Macquarie Bank is being sued by the corporate regulator for failing to monitor the conduct of third parties, including a convicted financial adviser who embezzled $2.9 million dollars.

The case of Ross Hopkins, a third-party adviser who stole superannuation funds from 13 clients, has been used by ASIC as the headline example but the regulator alleges Macquarie also has insufficient monitoring of its bulk transaction system.

The regulator claims the system should have included a fraud monitoring system and undergo manual checks to confirm transactions are legitimate.

ASIC deputy chair Sarah Court said the ASIC case was not focused on Hopkins’ conduct but multiple failures by Macquarie to prevent and detect unauthorised transactions.

“Macquarie failed to properly detect and prevent these unauthorised fee transactions, many of which were over $10,000 each,” she said in a media release Tuesday morning. “Mr Hopkins’ conduct is an example of what can go wrong when banks do not properly monitor their systems and implement appropriate processes.”

Macquarie remediated Hopkins’ clients approximately $3.5 million after engagement with ASIC.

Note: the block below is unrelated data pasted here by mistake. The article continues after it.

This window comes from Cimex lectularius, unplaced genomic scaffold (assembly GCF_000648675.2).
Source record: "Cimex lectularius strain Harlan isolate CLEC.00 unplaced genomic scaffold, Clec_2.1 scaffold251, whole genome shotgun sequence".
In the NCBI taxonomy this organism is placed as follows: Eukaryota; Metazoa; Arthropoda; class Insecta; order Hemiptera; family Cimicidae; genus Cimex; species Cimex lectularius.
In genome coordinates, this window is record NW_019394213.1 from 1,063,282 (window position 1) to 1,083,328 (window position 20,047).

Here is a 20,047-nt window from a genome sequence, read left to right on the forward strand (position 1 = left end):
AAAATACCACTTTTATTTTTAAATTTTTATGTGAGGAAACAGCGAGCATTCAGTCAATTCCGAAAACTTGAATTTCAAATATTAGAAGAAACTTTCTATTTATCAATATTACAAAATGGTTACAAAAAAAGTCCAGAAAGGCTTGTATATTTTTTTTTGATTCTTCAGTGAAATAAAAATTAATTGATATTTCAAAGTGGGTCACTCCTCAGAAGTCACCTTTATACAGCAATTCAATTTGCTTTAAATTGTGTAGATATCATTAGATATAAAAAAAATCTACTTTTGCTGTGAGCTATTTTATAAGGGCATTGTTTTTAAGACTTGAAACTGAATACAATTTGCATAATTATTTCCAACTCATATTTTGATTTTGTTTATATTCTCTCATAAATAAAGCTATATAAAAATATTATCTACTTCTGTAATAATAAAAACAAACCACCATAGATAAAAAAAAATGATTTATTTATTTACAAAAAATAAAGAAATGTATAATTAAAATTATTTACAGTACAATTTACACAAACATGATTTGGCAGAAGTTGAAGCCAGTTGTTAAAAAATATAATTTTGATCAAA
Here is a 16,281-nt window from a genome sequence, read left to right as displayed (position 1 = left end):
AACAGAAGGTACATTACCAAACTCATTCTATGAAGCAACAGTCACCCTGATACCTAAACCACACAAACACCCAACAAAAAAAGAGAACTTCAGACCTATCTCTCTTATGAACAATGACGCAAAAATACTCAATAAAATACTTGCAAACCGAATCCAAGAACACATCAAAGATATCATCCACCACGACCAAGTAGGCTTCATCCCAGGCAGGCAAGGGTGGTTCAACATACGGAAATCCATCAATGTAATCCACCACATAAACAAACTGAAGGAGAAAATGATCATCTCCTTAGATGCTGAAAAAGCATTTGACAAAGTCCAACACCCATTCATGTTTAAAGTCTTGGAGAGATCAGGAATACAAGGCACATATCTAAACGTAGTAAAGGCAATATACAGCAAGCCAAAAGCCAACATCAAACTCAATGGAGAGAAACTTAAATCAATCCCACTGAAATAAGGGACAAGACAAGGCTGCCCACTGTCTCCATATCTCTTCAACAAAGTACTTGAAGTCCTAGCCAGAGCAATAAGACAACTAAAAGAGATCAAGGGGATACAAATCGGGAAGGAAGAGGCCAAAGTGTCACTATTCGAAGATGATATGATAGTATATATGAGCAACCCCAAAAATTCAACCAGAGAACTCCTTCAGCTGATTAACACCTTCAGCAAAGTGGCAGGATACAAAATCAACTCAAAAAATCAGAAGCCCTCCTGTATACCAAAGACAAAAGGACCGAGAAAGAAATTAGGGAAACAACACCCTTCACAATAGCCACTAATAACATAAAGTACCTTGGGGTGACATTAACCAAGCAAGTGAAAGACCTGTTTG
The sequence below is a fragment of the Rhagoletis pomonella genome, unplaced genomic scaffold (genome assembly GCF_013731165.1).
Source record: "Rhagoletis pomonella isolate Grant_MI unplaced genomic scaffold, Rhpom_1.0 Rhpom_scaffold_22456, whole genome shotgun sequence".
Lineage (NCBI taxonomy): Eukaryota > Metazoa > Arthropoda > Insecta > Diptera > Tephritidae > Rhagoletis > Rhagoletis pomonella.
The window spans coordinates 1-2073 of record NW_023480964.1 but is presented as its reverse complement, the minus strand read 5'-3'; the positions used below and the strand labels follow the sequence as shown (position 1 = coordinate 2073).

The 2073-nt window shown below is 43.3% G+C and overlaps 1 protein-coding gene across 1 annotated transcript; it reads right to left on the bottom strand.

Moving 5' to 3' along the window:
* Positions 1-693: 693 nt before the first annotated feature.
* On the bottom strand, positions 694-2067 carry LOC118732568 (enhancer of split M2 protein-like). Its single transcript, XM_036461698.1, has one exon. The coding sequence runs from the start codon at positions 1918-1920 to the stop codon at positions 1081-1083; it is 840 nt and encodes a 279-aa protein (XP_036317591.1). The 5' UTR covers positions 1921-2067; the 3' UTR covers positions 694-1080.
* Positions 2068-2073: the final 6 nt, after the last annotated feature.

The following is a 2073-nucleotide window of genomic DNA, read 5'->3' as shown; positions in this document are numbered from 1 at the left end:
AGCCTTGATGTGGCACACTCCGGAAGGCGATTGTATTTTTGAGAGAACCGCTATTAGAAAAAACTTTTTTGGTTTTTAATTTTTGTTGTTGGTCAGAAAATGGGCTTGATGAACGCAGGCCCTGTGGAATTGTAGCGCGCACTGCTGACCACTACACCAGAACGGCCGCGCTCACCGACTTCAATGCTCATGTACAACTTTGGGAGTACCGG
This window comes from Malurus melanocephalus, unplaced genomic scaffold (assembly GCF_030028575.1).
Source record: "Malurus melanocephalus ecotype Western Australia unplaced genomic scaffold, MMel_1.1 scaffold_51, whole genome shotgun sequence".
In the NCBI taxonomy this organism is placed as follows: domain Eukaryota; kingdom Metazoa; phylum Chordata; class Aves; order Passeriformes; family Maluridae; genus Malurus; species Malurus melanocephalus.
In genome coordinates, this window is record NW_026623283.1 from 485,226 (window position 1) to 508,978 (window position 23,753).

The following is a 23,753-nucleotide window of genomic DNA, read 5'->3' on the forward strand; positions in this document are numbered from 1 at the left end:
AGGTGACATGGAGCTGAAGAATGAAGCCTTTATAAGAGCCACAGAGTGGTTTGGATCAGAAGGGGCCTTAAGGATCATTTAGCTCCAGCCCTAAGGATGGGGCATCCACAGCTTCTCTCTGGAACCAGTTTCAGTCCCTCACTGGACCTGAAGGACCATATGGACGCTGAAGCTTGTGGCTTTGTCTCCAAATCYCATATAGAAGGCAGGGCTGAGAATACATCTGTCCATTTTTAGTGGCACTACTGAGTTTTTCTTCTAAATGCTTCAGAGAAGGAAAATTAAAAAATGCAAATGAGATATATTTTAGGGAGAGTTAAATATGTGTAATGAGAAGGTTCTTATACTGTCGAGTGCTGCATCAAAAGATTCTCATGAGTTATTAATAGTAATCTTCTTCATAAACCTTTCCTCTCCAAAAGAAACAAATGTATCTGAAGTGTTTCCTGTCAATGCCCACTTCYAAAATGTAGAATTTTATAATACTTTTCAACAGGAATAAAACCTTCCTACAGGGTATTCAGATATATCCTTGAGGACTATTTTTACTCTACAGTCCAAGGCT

‘Deeply stupid’

Hopkins was a financial adviser and sole director of QWL in Sydney which provided clients with financial advice including dealing in securities and advising on self-managed superannuation funds.

Between 14 October, 2016 and 8 October, 2019, he was a financial adviser with almost complete control of his clients’ super which allowed him to transact on their accounts.

It was found he used his clients’ funds for his own benefit, such as holidays, rent, paying his own credit card debts and repaying personal loans.

Hopkins was banned from financial services last year and sentenced to six years prison. In delivering the sentence, the judge said Hopkins was a “trusted financial adviser”, managing funds pretending it was business-like, lawful and profitable.

He described Hopkins’ behaviour as “deeply stupid” noting that “being stupid is no defence or mitigation”.

However, in what may impact ASIC’s case, the judge observed that Hopkins’ conduct involved positive steps to avoid detection and “numerous misrepresentations and concealments”.